In the case of Black Canary, no character had a worse weird hijinx happen to them as bad as she did. (Well, maybe Power Girl?) And I like the notion of Black Canary being a prime holistic version of herself, in one character. I thought Fletcher's run did a really intelligent nod to the Golden Age origin by still having her mother be a legendary martial arts figure, hero, and woman of mystery in her own right - essentially the same bad-ass martial artist scrappy woman, just without the Black Canary costume motif trappings, which then Dinah gets to completely "Own" the way Bruce Wayne owns Batman.

    Anyway that said, I won't be like balking if they bring back a pure post-Crisis version of an in-timeline JSA, Dinah Drake included. I really miss those guys, and as long as they're somehow aged down to resemble themselves in their prime I'll tolerate a WWII time-jump retcon or something - especially if the time hijinx can be used to explain DCU Rebirth timeline inconsistencies well enough.
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  6. #6
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    Quote Originally Posted by Lee Stone View Post
    I think it could work.
    Too bad we never got a proper new Golden Age Black Canary run.
    I'd have loved to have seen her done 'Sandman Mystery Theatre'-style, perhaps by Ed Brubaker and Tommy Lee Edwards or Michael Lark, with Veronica Lake used as reference.
    Same here! I suggested a similar series some time ago. I think Black Canary really works best in that setting/era. Her modern day stuff is fine -- but that Golden Age look and vibe really worked well.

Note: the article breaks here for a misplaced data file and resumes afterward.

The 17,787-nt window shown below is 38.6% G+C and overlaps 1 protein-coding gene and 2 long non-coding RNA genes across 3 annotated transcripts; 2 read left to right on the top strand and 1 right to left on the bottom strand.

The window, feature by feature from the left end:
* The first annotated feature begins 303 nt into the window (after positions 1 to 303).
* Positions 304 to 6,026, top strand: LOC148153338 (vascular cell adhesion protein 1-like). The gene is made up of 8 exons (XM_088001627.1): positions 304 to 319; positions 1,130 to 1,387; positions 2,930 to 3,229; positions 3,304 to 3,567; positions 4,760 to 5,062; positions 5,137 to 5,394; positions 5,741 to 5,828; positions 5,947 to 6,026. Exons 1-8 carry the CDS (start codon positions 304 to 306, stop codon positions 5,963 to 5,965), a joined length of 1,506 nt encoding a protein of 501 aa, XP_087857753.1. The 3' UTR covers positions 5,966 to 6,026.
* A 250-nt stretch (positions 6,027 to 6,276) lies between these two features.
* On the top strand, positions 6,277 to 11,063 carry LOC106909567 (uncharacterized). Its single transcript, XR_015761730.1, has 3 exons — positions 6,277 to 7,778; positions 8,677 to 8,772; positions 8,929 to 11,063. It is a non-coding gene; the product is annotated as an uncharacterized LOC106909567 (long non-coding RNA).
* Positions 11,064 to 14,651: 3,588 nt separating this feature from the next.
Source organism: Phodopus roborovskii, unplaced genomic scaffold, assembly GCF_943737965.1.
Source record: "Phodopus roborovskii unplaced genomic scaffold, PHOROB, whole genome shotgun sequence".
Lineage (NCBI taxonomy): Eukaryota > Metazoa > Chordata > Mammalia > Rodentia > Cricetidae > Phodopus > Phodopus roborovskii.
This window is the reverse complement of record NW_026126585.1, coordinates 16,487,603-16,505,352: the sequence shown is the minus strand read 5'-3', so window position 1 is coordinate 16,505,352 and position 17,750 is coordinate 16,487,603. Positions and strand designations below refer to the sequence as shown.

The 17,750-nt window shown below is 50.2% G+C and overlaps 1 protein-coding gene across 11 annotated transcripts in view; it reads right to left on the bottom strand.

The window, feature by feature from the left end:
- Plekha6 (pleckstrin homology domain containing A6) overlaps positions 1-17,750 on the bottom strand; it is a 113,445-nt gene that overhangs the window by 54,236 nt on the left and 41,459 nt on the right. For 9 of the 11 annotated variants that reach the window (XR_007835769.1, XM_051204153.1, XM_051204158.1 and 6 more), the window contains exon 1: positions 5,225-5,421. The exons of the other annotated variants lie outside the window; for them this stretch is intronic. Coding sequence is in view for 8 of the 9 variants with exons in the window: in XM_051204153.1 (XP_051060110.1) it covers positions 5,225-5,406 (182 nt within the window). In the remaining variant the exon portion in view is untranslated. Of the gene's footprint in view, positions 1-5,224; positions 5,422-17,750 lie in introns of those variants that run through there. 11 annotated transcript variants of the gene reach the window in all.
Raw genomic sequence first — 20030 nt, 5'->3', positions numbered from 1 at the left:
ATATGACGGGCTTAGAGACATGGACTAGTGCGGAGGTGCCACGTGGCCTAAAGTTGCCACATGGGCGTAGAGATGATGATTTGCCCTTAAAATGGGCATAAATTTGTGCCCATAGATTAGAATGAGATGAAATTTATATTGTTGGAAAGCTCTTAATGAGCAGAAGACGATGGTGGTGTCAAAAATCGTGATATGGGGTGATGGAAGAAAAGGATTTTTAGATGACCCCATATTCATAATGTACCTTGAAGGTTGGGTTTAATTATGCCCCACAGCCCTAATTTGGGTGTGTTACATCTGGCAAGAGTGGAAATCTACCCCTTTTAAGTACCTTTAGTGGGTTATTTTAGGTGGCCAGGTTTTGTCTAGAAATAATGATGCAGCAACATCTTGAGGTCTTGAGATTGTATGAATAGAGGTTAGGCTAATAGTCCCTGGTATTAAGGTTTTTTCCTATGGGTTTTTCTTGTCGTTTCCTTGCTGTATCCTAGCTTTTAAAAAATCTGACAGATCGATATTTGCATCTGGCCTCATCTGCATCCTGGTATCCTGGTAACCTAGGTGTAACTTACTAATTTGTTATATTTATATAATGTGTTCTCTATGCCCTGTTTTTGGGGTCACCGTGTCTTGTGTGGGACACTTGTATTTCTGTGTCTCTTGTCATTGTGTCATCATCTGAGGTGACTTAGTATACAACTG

7. #7
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    Quote Originally Posted by MajorHoy View Post
    But don't forget, I don't think Wonder Woman was technically a full-fledged member back in the Golden Age. She was a girl ( ) and was their "recording secretary" who didn't even earn her own individual chapter for a long time.
    Of course, we could always pull the John Byrne retcon where Hippolyta went back in time and became the "Golden Age Wonder Woman".
    Actually this is proof of how popular Wonder Woman was. She joined the JSA and had an adventure or two with them--but she got her own quarterly so quick that nearly no time passed before she had to give up her active role in the Society--because of the rules at that time which said any member who gets their own title can't be an active member. This is the rule that forced the Flash and then the Green Lantern to give up their active membership in the JSA. And presumably this is why Superman and Batman stayed honourary members (given they both had their own titles before the Justice Society was formed).

    But because Sheldon Mayer wanted to find some way to keep the popular Amazon in ALL-STAR COMICS, they bent the rules to let her stay on as the secretry. Maybe also Mayer and Gardner Fox realized that the Society was a sausage factory in need of female input. Girls read comics, too! However, William Moulton Marston was so controlling that he didn't want other hands pawing his Princess Diana. And I guess Mayer and Fox found it hard to work with Marston--so the idea of giving Wonder Woman her own chapters in the ALL-STAR was soon dropped. Yet she would appear on the covers, in the framing sequences and attach her name to all the membership forms for the Junior Justice Society.

    Those framing sequences got longer and longer relative to the individual chapters. And the rule excluding the Flash and GL was eventually dropped in 1945, as Wonder Woman also started to have a more active role in the Justice Society. And once Martson died in 1947, there was no one to keep Wonder Woman out of participating fully in the Society adventures.